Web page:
Before Donald Trump was elected president of the United States of America, most pollsters and pundits thought it couldn't happen. In fact, those who predicted his success were openly laughed at. Among the early predictors of Trump's win was none other than Michael Moore, George W. Bush's least favorite filmmaker. Since the summer of 2016, Moore had been warning us all that Trump would win. As we got even closer to the election date, he gave us a list of reasons why Trump's victory was imminent. Sadly, he was right about almost all of them.
Best known for his award-winning documentaries like Bowling for Columbine and Fahrenheit 9/11, you would be forgiven for not knowing Moore once made a fiction film. Released in 1995, Canadian Bacon made a total of $178,104 (on an $11 million budget) but gained a bit of cult status. Revisiting it in 2017, the movie may have been Moore's first realistic prediction of Trump as president, albeit it an unintentional one.
While Canadian Bacon hasn't aged amazingly—there's a lot of bad slapstick comedy and zany sound effects—Brooklyn-based comedian Slade Sohmer pointed out on Twitter that the film's plot is remarkably similar to what's happening with Trump's recent targeting of Canada for a trade war.
Canadian Bacon stars Alan Alda as a pretty incompetent president of the US who's not doing great in the polls. (Sound familiar?) At the suggestion of his advisers, played by Rip Torn and Kevin Pollak, the president tries to find an enemy to raise his approval rating (whoa) after a failed attempt at starting a new Cold War with Russia (I wonder why?). While watching television, the president sees an American sheriff (played by John Candy) get into a fight at a hockey game after insulting Canadian beer, which is when he gets the great idea to pick a fight with Canada. (South Park: The Movie would also mine similar territory.)
While Canadian Bacon isn't about a war that starts because of bacon (which would be totally fine, actually), it's about making Canada a real enemy of the United States. And while Canada and the US have been pretty chill neighbors over the past century, Trump has been engaging in some inflammatory rhetoric toward the country that feels alien to most Canadians.
As pointed out in Sohmer's tweet, Canadian Bacon's plot all sounds a lot like our current overly dramatic and confusing battle over softwood, lumber, and Wisconsin dairy, which seemed to blow up overnight thanks to Trump. While Alda plays the president as a lot less, uh, "evil" than Trump, he's very insecure, relying on his advisers to make decisions for him and make him look good (ahem, kind of like Trump).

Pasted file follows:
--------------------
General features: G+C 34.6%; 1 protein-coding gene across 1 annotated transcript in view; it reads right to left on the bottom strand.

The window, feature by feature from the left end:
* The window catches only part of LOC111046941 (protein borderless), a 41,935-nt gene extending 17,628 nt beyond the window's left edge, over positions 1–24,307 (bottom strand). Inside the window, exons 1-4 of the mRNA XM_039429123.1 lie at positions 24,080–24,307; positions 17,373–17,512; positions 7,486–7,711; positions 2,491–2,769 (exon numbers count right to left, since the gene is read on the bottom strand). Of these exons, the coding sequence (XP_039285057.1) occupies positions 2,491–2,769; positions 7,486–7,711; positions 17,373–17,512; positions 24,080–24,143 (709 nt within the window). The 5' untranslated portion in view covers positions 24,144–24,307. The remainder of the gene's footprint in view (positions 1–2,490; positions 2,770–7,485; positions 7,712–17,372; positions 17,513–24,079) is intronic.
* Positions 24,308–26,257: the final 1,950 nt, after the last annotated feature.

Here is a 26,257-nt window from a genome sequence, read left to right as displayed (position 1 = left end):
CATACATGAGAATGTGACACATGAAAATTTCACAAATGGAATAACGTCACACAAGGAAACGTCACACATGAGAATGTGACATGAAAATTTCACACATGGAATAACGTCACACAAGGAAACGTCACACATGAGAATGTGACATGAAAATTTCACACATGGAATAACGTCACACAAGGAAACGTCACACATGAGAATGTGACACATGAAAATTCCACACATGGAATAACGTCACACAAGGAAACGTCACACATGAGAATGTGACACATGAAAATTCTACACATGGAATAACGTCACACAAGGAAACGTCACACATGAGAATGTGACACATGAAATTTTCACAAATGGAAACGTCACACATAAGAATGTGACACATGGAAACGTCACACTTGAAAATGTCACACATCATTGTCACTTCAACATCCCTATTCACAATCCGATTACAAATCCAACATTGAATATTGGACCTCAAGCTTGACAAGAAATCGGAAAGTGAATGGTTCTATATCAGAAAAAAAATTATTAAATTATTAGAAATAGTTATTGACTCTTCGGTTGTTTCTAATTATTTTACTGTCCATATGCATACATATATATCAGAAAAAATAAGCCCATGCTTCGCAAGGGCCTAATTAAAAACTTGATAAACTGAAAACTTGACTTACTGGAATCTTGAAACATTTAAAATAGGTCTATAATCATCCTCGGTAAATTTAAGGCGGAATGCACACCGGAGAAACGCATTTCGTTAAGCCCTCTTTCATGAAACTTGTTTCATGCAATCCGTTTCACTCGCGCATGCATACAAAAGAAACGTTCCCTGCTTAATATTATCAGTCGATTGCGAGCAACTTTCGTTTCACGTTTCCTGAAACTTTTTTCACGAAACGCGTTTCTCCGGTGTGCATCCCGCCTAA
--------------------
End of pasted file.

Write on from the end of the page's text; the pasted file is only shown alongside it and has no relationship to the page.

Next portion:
Currently, Trump's approval rating is a historically low 43 percent. In fact, it's the lowest ever 100-day rating of any president in American history, lower even than that of Gerald Ford, who infamously pardoned Nixon (his approval rating after 100 days was 48 percent). In Canadian Bacon, anti-Canadian propaganda gets a few people from Niagara Falls, New York, all riled up and ready to fight. A vocal critic of NAFTA, Trump has already begun stirring the pot by saying Canada has been treating the US "unfairly," and he plans on taxing Canada up to 20 percent for softwood lumber coming out of the country.
After an emergency call with Trump, a statement from Canadian prime minister Justin Trudeau's office didn't sound too reassuring about the chat with the president, while Trump somehow thought it was a super chill and "amicable" conversation.
Just recently in Wisconsin, Trump vaguely spoke of dairy policies and said he was going to call up Canada and ask what's up. He then ominously told a crowd of farmers, "They might give us an answer, but we're going to get the solution, not just the answer, OK?" Wake up people, we're next.
While I would like to go on the record saying I do not want a war between the US and Canada, maybe this whole "slowly turn regular people against Canadians" thing wouldn't be the worst idea. If all else fails, we all know that America could totally take over Canada pretty easily.
But back to Michael Moore.
Without the foil of George W., Moore really hasn't been very politically relevant since the Iraq invasion. (Fahrenheit 911 really made over $200 million at the box office.) But with Trump in office, maybe it's time to start taking him seriously as a political Nostradamus and figure out exactly how much time we have left on this planet.
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